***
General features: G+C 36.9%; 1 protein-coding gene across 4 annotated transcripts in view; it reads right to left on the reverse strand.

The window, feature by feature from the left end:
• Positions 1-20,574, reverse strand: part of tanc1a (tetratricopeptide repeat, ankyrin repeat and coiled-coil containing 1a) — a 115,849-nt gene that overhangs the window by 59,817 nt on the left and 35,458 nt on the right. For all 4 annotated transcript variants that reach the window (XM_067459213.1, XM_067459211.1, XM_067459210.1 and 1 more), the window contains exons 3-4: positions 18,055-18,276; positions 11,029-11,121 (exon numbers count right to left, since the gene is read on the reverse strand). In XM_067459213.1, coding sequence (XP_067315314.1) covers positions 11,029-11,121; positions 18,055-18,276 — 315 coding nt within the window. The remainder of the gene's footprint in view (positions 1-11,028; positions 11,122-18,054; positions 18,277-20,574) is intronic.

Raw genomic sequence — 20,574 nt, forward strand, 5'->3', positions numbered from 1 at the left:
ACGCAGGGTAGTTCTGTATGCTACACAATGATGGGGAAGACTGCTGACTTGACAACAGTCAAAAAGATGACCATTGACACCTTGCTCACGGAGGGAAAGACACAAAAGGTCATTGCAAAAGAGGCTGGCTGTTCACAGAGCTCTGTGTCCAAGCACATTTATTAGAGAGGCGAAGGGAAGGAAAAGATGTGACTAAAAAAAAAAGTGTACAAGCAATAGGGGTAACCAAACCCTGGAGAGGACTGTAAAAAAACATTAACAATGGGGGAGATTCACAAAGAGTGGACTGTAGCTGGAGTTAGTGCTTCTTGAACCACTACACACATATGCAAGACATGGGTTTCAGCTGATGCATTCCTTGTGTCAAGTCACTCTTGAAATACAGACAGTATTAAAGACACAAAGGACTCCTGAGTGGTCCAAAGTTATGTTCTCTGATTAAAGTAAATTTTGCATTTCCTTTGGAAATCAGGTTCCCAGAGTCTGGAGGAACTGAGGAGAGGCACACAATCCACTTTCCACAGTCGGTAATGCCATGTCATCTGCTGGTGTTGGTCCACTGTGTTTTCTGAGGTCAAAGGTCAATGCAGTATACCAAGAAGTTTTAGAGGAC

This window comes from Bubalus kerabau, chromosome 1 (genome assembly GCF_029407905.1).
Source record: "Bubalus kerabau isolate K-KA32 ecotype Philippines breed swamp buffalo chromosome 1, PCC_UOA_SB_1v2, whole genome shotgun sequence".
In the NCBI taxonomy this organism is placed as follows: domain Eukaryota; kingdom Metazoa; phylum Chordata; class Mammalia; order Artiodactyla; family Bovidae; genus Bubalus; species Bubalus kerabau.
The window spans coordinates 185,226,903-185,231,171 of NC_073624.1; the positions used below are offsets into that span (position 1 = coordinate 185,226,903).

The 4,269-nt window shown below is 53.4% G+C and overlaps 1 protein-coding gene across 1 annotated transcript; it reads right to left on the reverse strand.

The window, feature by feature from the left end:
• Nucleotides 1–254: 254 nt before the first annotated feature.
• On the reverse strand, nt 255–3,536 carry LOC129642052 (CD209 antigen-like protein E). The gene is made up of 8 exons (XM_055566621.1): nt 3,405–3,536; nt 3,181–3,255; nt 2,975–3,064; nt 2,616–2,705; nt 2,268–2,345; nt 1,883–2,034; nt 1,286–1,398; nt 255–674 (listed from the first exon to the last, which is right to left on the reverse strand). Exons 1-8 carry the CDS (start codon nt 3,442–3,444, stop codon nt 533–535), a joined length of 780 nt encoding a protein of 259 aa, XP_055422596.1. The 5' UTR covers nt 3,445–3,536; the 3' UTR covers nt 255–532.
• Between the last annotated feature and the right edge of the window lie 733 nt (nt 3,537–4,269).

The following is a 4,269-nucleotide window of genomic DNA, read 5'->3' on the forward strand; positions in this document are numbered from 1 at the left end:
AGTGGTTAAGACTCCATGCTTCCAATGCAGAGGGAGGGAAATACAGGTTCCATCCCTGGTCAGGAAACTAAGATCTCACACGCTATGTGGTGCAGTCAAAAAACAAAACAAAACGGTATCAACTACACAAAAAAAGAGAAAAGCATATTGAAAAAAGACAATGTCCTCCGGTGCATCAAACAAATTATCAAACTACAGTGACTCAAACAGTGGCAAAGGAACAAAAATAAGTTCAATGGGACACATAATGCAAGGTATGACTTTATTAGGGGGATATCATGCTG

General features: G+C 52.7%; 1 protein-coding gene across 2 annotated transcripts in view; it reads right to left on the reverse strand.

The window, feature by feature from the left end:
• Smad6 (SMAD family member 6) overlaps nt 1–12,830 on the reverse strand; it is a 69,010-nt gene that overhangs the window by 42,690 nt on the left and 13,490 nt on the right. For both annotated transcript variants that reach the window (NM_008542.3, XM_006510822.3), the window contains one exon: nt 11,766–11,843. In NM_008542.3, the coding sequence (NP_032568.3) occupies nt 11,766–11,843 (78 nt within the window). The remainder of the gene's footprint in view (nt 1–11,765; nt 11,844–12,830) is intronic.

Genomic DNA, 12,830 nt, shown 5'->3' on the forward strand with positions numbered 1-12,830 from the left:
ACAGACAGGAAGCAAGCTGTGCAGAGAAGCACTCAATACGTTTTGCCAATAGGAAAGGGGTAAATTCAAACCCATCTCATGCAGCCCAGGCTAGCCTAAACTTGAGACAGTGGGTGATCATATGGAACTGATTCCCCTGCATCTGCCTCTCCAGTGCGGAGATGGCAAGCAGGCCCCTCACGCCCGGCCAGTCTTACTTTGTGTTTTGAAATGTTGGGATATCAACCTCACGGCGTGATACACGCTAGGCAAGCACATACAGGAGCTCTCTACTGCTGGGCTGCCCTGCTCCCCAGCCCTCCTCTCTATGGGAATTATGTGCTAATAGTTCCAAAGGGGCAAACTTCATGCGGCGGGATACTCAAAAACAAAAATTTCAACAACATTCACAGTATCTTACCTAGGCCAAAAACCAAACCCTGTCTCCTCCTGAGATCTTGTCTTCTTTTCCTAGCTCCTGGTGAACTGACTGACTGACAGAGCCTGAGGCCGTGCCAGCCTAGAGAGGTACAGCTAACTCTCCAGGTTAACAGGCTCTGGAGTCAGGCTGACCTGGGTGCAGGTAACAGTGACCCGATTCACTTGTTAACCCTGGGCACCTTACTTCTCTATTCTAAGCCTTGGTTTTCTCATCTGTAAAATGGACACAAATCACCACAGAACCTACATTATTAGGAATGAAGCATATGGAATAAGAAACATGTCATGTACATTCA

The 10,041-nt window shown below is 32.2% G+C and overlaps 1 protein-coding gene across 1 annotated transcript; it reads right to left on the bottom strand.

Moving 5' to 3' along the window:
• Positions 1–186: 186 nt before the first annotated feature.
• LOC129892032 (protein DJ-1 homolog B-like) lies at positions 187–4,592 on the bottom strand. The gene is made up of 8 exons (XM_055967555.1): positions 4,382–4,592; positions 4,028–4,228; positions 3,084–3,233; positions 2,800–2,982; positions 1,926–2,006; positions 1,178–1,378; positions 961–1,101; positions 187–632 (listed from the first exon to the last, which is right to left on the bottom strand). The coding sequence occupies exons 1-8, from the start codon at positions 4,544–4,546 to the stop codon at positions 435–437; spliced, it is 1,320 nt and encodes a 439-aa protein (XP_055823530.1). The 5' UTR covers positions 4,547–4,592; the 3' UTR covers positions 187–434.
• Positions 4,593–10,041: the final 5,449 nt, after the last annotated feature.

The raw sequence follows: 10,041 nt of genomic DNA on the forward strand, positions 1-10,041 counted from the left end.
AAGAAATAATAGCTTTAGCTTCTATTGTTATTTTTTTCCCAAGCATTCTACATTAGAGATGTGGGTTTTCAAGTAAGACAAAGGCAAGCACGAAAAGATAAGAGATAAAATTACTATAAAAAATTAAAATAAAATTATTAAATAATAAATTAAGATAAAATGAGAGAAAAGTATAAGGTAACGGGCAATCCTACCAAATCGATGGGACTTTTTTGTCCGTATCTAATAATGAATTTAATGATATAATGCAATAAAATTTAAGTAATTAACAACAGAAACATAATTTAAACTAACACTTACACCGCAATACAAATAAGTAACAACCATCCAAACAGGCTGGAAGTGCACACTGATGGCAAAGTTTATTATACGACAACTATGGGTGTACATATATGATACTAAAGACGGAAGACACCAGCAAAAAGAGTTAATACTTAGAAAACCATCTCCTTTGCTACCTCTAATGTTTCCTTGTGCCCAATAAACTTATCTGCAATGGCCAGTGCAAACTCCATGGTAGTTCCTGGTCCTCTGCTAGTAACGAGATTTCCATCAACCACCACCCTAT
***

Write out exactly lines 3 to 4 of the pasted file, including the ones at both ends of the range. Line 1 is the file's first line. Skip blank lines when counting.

• Positions 1-20,574, reverse strand: part of tanc1a (tetratricopeptide repeat, ankyrin repeat and coiled-coil containing 1a) — a 115,849-nt gene that overhangs the window by 59,817 nt on the left and 35,458 nt on the right. For all 4 annotated transcript variants that reach the window (XM_067459213.1, XM_067459211.1, XM_067459210.1 and 1 more), the window contains exons 3-4: positions 18,055-18,276; positions 11,029-11,121 (exon numbers count right to left, since the gene is read on the reverse strand). In XM_067459213.1, coding sequence (XP_067315314.1) covers positions 11,029-11,121; positions 18,055-18,276 — 315 coding nt within the window. The remainder of the gene's footprint in view (positions 1-11,028; positions 11,122-18,054; positions 18,277-20,574) is intronic.

Raw genomic sequence — 20,574 nt, forward strand, 5'->3', positions numbered from 1 at the left: